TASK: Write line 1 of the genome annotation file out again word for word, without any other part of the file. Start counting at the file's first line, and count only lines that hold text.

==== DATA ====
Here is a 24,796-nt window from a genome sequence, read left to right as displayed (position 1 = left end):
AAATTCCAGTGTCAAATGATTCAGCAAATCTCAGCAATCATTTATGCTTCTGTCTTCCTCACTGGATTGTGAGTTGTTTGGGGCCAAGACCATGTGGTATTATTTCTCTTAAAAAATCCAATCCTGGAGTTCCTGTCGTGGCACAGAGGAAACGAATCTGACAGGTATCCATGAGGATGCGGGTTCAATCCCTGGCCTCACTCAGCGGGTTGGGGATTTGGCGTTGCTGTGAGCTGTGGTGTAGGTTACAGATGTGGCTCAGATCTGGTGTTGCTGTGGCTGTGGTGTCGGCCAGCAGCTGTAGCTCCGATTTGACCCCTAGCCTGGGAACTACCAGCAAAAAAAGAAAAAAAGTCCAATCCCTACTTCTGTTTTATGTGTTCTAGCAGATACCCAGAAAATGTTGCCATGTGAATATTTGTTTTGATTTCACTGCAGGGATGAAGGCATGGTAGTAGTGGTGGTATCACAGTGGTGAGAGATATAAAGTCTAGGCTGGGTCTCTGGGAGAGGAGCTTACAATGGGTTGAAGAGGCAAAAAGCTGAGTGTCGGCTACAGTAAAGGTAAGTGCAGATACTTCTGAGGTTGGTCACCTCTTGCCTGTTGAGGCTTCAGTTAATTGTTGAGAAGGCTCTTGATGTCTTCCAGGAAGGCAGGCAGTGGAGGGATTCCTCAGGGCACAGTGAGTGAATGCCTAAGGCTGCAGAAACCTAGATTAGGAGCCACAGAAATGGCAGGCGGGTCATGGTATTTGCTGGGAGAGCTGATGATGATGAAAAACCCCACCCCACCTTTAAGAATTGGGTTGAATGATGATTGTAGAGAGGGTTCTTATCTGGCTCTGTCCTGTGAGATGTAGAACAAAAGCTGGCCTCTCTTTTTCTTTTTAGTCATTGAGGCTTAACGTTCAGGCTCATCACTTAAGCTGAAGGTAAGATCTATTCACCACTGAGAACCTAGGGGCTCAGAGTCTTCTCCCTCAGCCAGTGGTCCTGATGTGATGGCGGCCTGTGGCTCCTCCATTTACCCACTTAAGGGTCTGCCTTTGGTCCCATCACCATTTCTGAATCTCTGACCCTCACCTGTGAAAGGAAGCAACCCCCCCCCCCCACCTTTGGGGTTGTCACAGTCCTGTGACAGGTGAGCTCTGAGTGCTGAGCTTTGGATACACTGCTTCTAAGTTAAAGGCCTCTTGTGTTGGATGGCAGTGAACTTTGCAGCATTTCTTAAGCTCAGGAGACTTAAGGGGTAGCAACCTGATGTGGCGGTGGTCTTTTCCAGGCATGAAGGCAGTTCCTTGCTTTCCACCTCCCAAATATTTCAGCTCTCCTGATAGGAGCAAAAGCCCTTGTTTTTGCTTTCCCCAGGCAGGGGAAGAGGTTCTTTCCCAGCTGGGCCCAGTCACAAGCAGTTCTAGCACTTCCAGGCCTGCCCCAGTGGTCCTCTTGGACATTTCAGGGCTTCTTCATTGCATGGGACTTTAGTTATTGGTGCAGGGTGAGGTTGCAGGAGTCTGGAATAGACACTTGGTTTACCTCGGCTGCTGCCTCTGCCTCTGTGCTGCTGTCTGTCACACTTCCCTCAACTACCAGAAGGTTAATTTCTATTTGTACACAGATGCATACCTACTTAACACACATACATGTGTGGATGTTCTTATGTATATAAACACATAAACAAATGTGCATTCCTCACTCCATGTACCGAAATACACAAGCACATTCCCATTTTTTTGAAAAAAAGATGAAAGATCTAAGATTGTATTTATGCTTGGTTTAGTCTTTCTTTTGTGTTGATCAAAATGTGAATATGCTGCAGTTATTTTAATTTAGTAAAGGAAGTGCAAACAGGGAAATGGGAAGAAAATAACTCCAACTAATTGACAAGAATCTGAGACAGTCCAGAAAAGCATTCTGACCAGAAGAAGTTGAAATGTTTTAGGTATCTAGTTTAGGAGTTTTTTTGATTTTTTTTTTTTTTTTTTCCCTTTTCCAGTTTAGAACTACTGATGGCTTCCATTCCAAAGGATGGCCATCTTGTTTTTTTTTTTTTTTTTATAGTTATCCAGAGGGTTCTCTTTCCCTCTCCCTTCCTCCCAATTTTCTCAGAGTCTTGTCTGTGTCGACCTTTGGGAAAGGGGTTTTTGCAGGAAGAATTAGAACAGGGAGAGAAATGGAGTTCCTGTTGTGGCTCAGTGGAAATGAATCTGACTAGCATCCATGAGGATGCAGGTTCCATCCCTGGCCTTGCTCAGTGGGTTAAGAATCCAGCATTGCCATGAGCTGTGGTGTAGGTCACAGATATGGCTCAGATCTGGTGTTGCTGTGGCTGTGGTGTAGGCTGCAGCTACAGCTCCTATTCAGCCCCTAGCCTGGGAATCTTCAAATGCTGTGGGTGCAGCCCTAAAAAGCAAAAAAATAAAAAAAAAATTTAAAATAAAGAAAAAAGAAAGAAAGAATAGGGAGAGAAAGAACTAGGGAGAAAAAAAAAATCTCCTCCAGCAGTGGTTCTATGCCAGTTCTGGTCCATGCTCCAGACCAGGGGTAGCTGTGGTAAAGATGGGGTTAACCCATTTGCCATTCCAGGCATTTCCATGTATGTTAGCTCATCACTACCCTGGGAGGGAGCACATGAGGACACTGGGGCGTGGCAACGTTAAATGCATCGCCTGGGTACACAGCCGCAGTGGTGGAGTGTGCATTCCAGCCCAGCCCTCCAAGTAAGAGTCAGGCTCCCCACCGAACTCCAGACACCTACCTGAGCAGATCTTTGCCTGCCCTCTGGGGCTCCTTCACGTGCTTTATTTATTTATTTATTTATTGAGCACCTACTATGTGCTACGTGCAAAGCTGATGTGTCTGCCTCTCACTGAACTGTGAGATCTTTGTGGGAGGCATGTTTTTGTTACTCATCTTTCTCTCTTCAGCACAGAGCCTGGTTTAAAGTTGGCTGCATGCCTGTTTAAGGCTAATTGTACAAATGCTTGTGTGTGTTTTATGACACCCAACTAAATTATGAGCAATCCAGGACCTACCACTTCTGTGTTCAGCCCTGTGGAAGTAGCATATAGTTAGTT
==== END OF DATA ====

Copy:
Here is a 24,796-nt window from a genome sequence, read left to right as displayed (position 1 = left end):